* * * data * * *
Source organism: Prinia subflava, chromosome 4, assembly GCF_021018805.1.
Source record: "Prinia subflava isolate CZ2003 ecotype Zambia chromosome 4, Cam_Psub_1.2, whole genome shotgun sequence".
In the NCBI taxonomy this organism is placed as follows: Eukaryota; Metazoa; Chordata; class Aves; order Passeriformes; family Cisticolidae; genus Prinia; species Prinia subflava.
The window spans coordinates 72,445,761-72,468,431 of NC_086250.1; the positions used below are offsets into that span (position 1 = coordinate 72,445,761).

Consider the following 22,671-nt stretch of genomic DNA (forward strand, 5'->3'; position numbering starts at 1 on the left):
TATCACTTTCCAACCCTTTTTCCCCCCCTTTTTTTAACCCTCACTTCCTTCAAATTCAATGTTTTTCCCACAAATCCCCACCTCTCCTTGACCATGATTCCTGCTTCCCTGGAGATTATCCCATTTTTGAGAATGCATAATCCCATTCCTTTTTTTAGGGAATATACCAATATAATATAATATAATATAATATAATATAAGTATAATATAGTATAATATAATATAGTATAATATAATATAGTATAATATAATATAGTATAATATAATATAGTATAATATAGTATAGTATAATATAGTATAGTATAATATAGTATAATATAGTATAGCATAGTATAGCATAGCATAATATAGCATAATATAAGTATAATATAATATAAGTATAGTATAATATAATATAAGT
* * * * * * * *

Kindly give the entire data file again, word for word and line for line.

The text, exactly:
Source organism: Prinia subflava, chromosome 4, assembly GCF_021018805.1.
Source record: "Prinia subflava isolate CZ2003 ecotype Zambia chromosome 4, Cam_Psub_1.2, whole genome shotgun sequence".
In the NCBI taxonomy this organism is placed as follows: Eukaryota; Metazoa; Chordata; class Aves; order Passeriformes; family Cisticolidae; genus Prinia; species Prinia subflava.
The window spans coordinates 72,445,761-72,468,431 of NC_086250.1; the positions used below are offsets into that span (position 1 = coordinate 72,445,761).

Consider the following 22,671-nt stretch of genomic DNA (forward strand, 5'->3'; position numbering starts at 1 on the left):
TATCACTTTCCAACCCTTTTTCCCCCCCTTTTTTTAACCCTCACTTCCTTCAAATTCAATGTTTTTCCCACAAATCCCCACCTCTCCTTGACCATGATTCCTGCTTCCCTGGAGATTATCCCATTTTTGAGAATGCATAATCCCATTCCTTTTTTTAGGGAATATACCAATATAATATAATATAATATAATATAATATAAGTATAATATAGTATAATATAATATAGTATAATATAATATAGTATAATATAATATAGTATAATATAATATAGTATAATATAGTATAGTATAATATAGTATAGTATAATATAGTATAATATAGTATAGCATAGTATAGCATAGCATAATATAGCATAATATAAGTATAATATAATATAAGTATAGTATAATATAATATAAGT